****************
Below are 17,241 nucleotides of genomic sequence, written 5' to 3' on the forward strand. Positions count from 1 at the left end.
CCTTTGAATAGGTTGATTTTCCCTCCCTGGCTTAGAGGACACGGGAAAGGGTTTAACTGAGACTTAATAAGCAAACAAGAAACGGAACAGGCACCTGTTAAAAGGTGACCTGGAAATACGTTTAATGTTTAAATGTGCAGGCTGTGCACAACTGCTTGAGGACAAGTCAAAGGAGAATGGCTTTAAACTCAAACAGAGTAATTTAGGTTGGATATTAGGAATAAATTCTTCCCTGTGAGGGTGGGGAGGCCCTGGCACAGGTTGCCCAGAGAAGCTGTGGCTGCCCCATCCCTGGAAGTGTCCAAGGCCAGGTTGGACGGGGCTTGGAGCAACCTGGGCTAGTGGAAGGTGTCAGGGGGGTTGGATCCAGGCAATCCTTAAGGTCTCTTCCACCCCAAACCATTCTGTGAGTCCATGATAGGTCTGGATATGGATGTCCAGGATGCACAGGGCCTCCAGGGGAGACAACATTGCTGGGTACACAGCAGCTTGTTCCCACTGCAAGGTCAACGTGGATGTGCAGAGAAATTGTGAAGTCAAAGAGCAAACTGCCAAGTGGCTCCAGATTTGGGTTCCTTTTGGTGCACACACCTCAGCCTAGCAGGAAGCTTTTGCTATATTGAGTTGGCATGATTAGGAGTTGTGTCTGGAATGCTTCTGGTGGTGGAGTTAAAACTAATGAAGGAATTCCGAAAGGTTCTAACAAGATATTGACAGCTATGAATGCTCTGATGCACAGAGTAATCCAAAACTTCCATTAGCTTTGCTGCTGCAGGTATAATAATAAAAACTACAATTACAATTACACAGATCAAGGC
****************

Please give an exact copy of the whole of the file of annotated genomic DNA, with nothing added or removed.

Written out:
Below are 17,241 nucleotides of genomic sequence, written 5' to 3' on the forward strand. Positions count from 1 at the left end.
CCTTTGAATAGGTTGATTTTCCCTCCCTGGCTTAGAGGACACGGGAAAGGGTTTAACTGAGACTTAATAAGCAAACAAGAAACGGAACAGGCACCTGTTAAAAGGTGACCTGGAAATACGTTTAATGTTTAAATGTGCAGGCTGTGCACAACTGCTTGAGGACAAGTCAAAGGAGAATGGCTTTAAACTCAAACAGAGTAATTTAGGTTGGATATTAGGAATAAATTCTTCCCTGTGAGGGTGGGGAGGCCCTGGCACAGGTTGCCCAGAGAAGCTGTGGCTGCCCCATCCCTGGAAGTGTCCAAGGCCAGGTTGGACGGGGCTTGGAGCAACCTGGGCTAGTGGAAGGTGTCAGGGGGGTTGGATCCAGGCAATCCTTAAGGTCTCTTCCACCCCAAACCATTCTGTGAGTCCATGATAGGTCTGGATATGGATGTCCAGGATGCACAGGGCCTCCAGGGGAGACAACATTGCTGGGTACACAGCAGCTTGTTCCCACTGCAAGGTCAACGTGGATGTGCAGAGAAATTGTGAAGTCAAAGAGCAAACTGCCAAGTGGCTCCAGATTTGGGTTCCTTTTGGTGCACACACCTCAGCCTAGCAGGAAGCTTTTGCTATATTGAGTTGGCATGATTAGGAGTTGTGTCTGGAATGCTTCTGGTGGTGGAGTTAAAACTAATGAAGGAATTCCGAAAGGTTCTAACAAGATATTGACAGCTATGAATGCTCTGATGCACAGAGTAATCCAAAACTTCCATTAGCTTTGCTGCTGCAGGTATAATAATAAAAACTACAATTACAATTACACAGATCAAGGC